MEXICO CITY (CNS) — A former Mexican soccer star, now mayor of the city of Cuernavaca, staged a hunger strike in atrium of the city’s centuries-old cathedral to stave off attempts at ousting him from office.

Cuauhtemoc Blanco started the hunger strike Dec. 17, two days after the Morelos state legislature impeached him, alleging he did not meet the residency requirements to serve as mayor.

A member of Mexico’s Supreme Court issued an injunction Dec. 18, prompting Blanco to end his hunger strike, though not after winning national and international attention.


Blanco stayed in the cathedral atrium with the permission of Bishop Ramon Castro Castro of Cuernavaca, who, like the mayor, has found himself at odds with Morelos Gov. Graco Ramirez, a self-described member of the “progressive left,” whom members of social movements accuse of stifling dissent.

Ramirez has previously expressed public enmity for Bishop Castro, who has courted government criticism for organizing an annual peace march in Morelos, an often-insecure state with territory disputed by drug cartels and organized crime just to the south of Mexico.

The bishop did not comment on Blanco’s hunger strike but prayed for peace in Morelos during Mass Dec. 18, according to media reports.

Bishop Castro told Catholic News Service in May after a march for the peace in Cuernavaca that state security officials stopped buses bringing in participants and that prosecutors had opened a case against him over the theft of religious artworks. He also alleged the government had failed to intervene in the case of a parish in the town of Tepalcingo, which had been looted and taken over by thugs who “stepped on and profaned” hosts and threatened to lynch the priest.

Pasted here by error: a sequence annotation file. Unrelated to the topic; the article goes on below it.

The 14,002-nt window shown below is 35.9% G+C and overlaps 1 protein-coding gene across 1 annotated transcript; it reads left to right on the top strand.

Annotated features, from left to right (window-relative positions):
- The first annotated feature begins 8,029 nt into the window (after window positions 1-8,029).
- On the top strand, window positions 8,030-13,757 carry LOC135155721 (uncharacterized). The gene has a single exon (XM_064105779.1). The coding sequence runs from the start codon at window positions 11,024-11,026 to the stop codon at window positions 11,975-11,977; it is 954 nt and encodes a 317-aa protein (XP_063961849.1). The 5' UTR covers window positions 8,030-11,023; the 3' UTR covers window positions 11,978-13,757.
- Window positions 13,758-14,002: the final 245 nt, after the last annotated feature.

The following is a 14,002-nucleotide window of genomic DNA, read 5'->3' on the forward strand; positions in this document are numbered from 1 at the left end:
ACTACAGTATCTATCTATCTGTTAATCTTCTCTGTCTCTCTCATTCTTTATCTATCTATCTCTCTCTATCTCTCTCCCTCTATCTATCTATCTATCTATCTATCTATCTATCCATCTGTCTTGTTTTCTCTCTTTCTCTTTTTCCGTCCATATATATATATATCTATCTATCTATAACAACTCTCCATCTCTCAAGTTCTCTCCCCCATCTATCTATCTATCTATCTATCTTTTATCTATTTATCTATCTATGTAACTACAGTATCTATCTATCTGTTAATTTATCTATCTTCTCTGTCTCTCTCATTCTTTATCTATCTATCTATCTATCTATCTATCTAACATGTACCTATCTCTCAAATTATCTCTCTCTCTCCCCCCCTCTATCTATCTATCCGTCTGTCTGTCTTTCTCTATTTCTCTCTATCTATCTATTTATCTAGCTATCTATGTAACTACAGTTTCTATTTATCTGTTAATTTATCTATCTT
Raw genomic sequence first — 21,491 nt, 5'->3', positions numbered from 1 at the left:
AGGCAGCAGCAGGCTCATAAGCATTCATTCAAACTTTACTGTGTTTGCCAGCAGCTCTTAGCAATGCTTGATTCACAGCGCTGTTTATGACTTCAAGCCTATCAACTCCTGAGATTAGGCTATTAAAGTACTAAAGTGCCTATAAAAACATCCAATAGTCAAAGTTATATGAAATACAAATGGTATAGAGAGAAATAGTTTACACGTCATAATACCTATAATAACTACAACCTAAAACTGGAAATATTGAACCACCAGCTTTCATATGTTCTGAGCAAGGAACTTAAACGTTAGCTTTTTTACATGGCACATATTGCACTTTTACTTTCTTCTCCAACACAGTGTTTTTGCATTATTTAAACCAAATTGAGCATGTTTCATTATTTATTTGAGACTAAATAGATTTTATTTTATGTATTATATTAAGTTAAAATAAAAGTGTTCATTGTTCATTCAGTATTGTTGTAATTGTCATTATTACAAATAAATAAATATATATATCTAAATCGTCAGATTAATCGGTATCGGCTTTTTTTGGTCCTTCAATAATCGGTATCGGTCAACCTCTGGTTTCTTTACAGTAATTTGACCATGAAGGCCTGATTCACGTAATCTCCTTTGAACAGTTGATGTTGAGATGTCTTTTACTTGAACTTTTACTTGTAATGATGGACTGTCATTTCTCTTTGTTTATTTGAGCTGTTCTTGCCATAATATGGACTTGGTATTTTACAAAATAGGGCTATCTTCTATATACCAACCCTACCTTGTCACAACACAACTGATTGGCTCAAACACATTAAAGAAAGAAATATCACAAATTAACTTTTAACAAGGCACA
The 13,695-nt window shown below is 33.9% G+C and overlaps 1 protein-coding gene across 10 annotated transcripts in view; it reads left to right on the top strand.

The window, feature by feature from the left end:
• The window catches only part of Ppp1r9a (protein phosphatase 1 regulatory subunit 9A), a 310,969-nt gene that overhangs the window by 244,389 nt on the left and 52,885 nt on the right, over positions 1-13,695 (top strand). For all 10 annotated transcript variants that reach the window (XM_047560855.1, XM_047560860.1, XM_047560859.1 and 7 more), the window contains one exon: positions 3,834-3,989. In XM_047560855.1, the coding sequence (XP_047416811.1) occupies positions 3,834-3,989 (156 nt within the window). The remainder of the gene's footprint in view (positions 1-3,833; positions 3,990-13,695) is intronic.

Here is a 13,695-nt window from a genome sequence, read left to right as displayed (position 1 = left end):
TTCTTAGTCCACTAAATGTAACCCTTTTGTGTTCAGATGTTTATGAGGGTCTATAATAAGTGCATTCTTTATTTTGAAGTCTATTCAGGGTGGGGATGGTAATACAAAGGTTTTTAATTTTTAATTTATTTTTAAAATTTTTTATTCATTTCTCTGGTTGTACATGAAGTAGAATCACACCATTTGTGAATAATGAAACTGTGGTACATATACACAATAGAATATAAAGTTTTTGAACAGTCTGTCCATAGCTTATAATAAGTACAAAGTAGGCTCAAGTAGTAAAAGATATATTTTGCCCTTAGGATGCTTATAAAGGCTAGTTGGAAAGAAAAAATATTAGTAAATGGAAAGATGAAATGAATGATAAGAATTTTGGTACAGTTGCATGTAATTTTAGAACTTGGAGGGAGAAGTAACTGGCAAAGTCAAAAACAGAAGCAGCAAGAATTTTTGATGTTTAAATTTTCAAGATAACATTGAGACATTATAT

Others in civil society, including Catholic poet Javier Sicilia, who founded the victims’ advocacy organization “Movement for Peace with Justice and Dignity” in 2011 after his son was kidnapped and murdered, have come under criticism for exposing insecurity in Morelos.

The hunger strike also revived uncomfortable reminders about Blanco’s foray into politics after a successful career as a striker with Mexico City’s fabled Club America, where his on-field flare, bad-boy personality and rags-to-riches story won legions of fans — and detractors.


Blanco, 43, won election in June 2015, running for a small political party, which analysts describe as a family business partaking in generous public subsidies. His interest in the position also appeared scant: He unsuccessfully tried to create a position in which an underling would have wielded authority, while Blanco served as a sort of figurehead. Blanco has since fallen out with his party.

His clash with Ramirez came over policing in Morelos, where the state government wanted to put all police under a single command as a means of preventing organized crime infiltration, a factor in the January murder of Gisela Mota, mayor of a Cuernavaca suburb, two days after she assumed office.

Blanco said the single-command concept was not working in Cuernavaca, where he became mayor at the same time as Mota.

“This crime,” Bishop Castro said at Mota’s funeral, “is a signature act that characterizes the failed public security system in the state.”